Our most recent braised dish from Molly’s book was Pork Pot Roast with Apricots, Cardamom and Ginger cooked in “Big Red.” Each time we cook one of Molly’s recipes, we swear that meal is our favorite, and this one was no exception, it was to die for! We were intensely impressed with the depth of flavors provided by the sauce ingredients which made the dish so rich and full-bodied. To accompany the braise, we had garlic roasted brussels sprouts with maroon baby carrots (beautiful coloring) and wild rice with mushrooms and leeks.
From an online Bon Appetit article:
It’s a well-kept kitchen secret: Braising makes heroes out of weekend cooks. There is no other technique that asks so little yet gives so much back. As long as you can remember four simple, universal steps (and have the patience to wait as the braise fills your house with the most tempting of scents), anyone–anyone–can elicit oohs and aahs from a table full of friends and family. Really, it’s that easy to produce restaurant-quality results from a home oven, whether you’re talking fork-tender short ribs or fall-off-the-bone pork shoulder. Basically any number of cuts of meat that benefit from a seared exterior and a thick, rich, glistening sauce that has been building all day. If you’re looking to dial it up in the kitchen (with minimal effort), braising is a secret you need to be in on.
WOODEN TURNER — Its broad, flat end is ideal for scraping up all the flavorful browned bits on the bottom of the pot, and it won’t scratch the enamel surface.
DUTCH OVEN — Enameled cast iron heats evenly and retains temperature well.
BRAISING LIQUID — Make it count. Most braises are done with stock and/or wine. But a splash of this or that brings balance, complexity, and depth to the final product.
Broth (or stock) underscores the meatiness of the main ingredient. Match the broth with the protein when you can, but chicken broth is universal.
Beer, especially the lighter lagers, contributes a pleasantly sour note that is tailor-made for pork. Darker stouts and porters play well with beef, as do certain Belgian ales.
Cider, fresh or fermented–adds sweetness to braised poultry and pork. great in tandem with cider vinegar.
Water is often overlooked as a braising liquid, but it works when you want to keep things light or if there are other strong flavors at play. It’s always a better choice than poor-quality broth.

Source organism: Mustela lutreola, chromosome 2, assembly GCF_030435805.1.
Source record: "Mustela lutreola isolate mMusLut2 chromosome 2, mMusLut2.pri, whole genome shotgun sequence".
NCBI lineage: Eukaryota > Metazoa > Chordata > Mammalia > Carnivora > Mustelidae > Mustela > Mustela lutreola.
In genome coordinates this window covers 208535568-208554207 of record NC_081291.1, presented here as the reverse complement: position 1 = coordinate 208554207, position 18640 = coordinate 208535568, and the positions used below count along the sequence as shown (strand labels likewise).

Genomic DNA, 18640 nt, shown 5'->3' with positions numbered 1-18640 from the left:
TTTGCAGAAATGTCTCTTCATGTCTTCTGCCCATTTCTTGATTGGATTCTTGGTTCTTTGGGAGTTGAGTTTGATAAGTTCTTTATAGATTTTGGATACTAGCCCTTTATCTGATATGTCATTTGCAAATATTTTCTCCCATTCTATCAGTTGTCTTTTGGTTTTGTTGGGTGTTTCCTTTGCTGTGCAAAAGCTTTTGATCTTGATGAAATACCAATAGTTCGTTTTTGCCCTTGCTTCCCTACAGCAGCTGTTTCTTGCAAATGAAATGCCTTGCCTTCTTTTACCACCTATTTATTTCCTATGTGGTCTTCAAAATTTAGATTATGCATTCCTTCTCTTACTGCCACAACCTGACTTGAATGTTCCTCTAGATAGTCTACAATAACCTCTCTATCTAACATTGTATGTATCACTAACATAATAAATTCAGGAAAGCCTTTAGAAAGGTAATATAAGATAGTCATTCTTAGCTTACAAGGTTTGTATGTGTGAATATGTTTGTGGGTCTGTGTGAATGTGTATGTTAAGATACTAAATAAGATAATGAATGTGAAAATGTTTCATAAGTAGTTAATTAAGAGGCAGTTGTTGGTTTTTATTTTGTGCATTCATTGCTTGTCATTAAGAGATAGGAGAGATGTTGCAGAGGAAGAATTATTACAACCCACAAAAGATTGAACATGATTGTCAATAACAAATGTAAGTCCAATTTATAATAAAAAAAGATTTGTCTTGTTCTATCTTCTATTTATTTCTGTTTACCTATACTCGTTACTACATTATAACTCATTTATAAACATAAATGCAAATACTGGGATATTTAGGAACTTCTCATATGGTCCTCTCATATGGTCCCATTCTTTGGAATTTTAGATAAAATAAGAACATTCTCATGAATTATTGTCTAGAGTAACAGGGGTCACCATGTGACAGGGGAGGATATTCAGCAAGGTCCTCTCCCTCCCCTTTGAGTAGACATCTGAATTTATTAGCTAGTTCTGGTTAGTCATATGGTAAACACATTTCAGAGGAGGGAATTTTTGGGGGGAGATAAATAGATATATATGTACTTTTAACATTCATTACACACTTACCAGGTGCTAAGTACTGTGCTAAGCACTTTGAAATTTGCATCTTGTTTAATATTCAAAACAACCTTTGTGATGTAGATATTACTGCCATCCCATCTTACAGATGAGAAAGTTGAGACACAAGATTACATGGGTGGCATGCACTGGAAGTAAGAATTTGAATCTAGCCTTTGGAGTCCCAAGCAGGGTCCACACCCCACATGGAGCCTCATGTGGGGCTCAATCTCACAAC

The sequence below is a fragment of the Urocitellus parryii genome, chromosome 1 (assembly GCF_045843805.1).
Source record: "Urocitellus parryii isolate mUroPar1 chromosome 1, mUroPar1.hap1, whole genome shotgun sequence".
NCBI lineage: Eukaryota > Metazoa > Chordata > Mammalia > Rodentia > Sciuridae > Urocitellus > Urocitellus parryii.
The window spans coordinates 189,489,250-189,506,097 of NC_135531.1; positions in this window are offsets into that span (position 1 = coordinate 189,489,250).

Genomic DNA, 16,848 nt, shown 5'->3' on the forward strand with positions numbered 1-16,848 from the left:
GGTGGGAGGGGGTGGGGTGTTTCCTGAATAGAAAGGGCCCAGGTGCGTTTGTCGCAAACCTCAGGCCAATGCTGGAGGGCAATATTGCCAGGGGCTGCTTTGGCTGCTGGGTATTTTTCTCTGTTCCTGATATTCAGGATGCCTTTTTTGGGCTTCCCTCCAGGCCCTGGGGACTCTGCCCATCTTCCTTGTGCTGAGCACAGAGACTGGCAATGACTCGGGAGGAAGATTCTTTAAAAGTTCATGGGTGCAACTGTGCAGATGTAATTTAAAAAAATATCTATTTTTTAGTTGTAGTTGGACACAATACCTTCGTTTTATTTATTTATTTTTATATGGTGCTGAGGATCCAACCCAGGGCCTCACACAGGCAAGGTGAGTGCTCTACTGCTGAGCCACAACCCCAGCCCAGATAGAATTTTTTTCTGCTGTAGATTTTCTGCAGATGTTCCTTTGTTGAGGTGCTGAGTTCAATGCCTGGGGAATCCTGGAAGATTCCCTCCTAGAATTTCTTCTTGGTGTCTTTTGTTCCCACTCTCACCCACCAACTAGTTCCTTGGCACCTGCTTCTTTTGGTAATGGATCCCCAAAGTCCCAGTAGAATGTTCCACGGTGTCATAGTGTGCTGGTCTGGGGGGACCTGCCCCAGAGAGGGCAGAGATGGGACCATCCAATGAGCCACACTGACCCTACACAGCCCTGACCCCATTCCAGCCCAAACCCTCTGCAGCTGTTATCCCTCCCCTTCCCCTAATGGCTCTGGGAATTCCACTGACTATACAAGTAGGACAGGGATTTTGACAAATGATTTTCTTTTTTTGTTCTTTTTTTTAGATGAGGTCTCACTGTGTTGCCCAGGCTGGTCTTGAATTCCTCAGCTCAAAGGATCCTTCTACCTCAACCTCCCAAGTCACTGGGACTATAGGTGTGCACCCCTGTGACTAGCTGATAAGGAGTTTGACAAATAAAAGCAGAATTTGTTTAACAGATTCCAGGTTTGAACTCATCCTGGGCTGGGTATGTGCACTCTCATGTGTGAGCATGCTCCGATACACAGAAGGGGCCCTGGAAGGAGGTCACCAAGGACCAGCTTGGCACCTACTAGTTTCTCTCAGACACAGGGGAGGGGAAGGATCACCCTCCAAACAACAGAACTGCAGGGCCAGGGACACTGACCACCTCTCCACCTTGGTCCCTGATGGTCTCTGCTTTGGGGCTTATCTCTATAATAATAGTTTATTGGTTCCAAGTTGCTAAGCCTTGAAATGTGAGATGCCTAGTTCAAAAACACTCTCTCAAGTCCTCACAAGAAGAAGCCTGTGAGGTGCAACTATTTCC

Wine adds nuance and a jolt of acidity to any dish. Use it in combination with broth, and, whether red or white, choose something dry. Cook with a bottle you’d actually drink. And of course, enjoy a glass yourself while waiting for the braise to finish!
KEY STEPS: HOW TO BRAISE
It’s what you do before the braise goes into the oven that counts. There are ways to refine the finished product (think of steps 5 and 6 as extra credit). But as long as you nail these key moments, everything else is just gravy.
STEP 1: SEAR YOUR MEAT
Season the meat on all sides. Pour oil into a heavy lidded pot (like a Dutch oven; see above) set over medium-high heat, then add the meat. Don’t crowd the pot and take time to get deep color all over. Remove meat; set aside.
STEP 2: SAUTE THE MIREPOIX
Cook chopped onions, celery, carrots, etc., in the drippings left behind from searing, stirring frequently. Like the sear, use medium-high heat and aim for a caramely brown color–without scorching your ingredients.
STEP 3: DEGLAZE THE POT
Add the braising liquid, stirring and scraping up any browned bits from the bottom of the pot with a wooden turner. These bits are flavor bombs. When they’re dissolved in the cooking liquid they enrich the entire dish.
STEP 4: BRAISE IT
Return the meat to the pot, with any accumulated juices and the broth. The meat should not be submerged–you’re braising, not boiling, those lamb shanks! (adding too much broth will ultimately dilute the sauce.) Bring the liquid to a simmer, then cover and slide into a 325-degree oven.
HOW TO TAKE YOUR BRAISE TO THE NEXT LEVEL:
ADD MORE VEG: If your recipe includes added vegetables (such as fennel, potatoes, or greens), add them to the pot 45 minutes before the meat is done. Check the liquid. If it’s low (say, less than an inch), add a splash more. Return pot to the oven.
REDUCE THE SAUCE: When the meat is fork-tender, remove it and any vegetables. Skim surface fat, then simmer until you’ve got a rich sauce that coats the back of a spoon. Return meat (and vegetables, if using) to the pot to heat through.
How to Take Your Braise from Good to Great: A proper braise needs no embellishment, but sometimes we can’t resist adding a final flourish to brighten, boost, or add texture to the dish. Here are a few ideas to get you started:
- A handful of just-chopped herbs (parsley, mint, cilantro) adds color and freshness.
- Grated citrus zest and a squeeze of juice injects a bright note.
- A splash of vinegar balances the richness.
- A pinch of Maldon sea salt gives any dish a saline crunch.
- A dollop of creme fraiche or heavy cream will mellow.
- Spice blends, such as shichimi togarashi or za’atar lend a savory punch.
Some other fabulous braised dishes from Molly’s book:
Moroccan Chicken with Green Olives & Preserved Lemons
Pork Loin Braised in Milk – maiale la latte
Stracotto with Garlic and Pancetta
Whole Chicken Braised with Pears and Rosemary
Braised Pork Chops and Creamy Cabbage